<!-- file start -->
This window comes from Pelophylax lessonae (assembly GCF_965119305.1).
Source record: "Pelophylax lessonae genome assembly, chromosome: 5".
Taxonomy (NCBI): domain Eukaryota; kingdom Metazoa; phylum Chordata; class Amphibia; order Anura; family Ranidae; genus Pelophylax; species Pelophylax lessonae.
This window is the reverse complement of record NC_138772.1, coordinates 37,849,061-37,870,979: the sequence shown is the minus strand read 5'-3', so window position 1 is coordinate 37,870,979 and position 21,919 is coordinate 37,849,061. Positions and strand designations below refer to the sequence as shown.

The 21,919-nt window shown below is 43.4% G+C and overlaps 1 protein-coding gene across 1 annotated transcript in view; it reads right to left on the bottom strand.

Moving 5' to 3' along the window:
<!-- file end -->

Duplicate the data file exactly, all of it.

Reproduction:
This window comes from Pelophylax lessonae (assembly GCF_965119305.1).
Source record: "Pelophylax lessonae genome assembly, chromosome: 5".
Taxonomy (NCBI): domain Eukaryota; kingdom Metazoa; phylum Chordata; class Amphibia; order Anura; family Ranidae; genus Pelophylax; species Pelophylax lessonae.
This window is the reverse complement of record NC_138772.1, coordinates 37,849,061-37,870,979: the sequence shown is the minus strand read 5'-3', so window position 1 is coordinate 37,870,979 and position 21,919 is coordinate 37,849,061. Positions and strand designations below refer to the sequence as shown.

The 21,919-nt window shown below is 43.4% G+C and overlaps 1 protein-coding gene across 1 annotated transcript in view; it reads right to left on the bottom strand.

Moving 5' to 3' along the window: